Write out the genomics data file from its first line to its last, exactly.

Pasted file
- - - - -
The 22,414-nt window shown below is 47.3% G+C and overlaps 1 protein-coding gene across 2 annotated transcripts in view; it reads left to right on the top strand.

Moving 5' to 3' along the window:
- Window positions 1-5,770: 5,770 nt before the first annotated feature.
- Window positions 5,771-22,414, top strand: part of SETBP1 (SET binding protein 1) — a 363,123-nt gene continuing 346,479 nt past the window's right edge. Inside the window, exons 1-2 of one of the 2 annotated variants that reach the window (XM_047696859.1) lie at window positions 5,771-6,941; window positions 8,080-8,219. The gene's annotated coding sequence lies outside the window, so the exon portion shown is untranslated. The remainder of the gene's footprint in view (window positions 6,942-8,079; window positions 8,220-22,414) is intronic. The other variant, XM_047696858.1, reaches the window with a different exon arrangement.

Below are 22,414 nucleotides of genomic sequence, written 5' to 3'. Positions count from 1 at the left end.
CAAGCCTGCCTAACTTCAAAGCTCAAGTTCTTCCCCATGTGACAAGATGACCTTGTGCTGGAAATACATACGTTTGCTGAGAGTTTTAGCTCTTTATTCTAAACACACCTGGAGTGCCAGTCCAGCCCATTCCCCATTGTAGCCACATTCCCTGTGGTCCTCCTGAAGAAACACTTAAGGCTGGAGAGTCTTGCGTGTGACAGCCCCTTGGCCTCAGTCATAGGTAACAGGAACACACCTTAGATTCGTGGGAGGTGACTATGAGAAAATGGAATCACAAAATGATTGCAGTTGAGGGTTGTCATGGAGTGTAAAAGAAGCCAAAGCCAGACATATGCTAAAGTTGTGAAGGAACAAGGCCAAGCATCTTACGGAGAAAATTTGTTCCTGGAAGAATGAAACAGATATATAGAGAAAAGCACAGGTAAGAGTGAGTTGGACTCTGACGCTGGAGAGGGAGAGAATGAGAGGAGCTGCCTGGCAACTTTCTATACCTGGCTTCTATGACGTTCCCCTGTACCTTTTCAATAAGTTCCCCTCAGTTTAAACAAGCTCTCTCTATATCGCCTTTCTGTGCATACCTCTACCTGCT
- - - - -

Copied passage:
The 22,414-nt window shown below is 47.3% G+C and overlaps 1 protein-coding gene across 2 annotated transcripts in view; it reads left to right on the top strand.

Moving 5' to 3' along the window:
- Window positions 1-5,770: 5,770 nt before the first annotated feature.
- Window positions 5,771-22,414, top strand: part of SETBP1 (SET binding protein 1) — a 363,123-nt gene continuing 346,479 nt past the window's right edge. Inside the window, exons 1-2 of one of the 2 annotated variants that reach the window (XM_047696859.1) lie at window positions 5,771-6,941; window positions 8,080-8,219. The gene's annotated coding sequence lies outside the window, so the exon portion shown is untranslated. The remainder of the gene's footprint in view (window positions 6,942-8,079; window positions 8,220-22,414) is intronic. The other variant, XM_047696858.1, reaches the window with a different exon arrangement.

Below are 22,414 nucleotides of genomic sequence, written 5' to 3'. Positions count from 1 at the left end.
CAAGCCTGCCTAACTTCAAAGCTCAAGTTCTTCCCCATGTGACAAGATGACCTTGTGCTGGAAATACATACGTTTGCTGAGAGTTTTAGCTCTTTATTCTAAACACACCTGGAGTGCCAGTCCAGCCCATTCCCCATTGTAGCCACATTCCCTGTGGTCCTCCTGAAGAAACACTTAAGGCTGGAGAGTCTTGCGTGTGACAGCCCCTTGGCCTCAGTCATAGGTAACAGGAACACACCTTAGATTCGTGGGAGGTGACTATGAGAAAATGGAATCACAAAATGATTGCAGTTGAGGGTTGTCATGGAGTGTAAAAGAAGCCAAAGCCAGACATATGCTAAAGTTGTGAAGGAACAAGGCCAAGCATCTTACGGAGAAAATTTGTTCCTGGAAGAATGAAACAGATATATAGAGAAAAGCACAGGTAAGAGTGAGTTGGACTCTGACGCTGGAGAGGGAGAGAATGAGAGGAGCTGCCTGGCAACTTTCTATACCTGGCTTCTATGACGTTCCCCTGTACCTTTTCAATAAGTTCCCCTCAGTTTAAACAAGCTCTCTCTATATCGCCTTTCTGTGCATACCTCTACCTGCT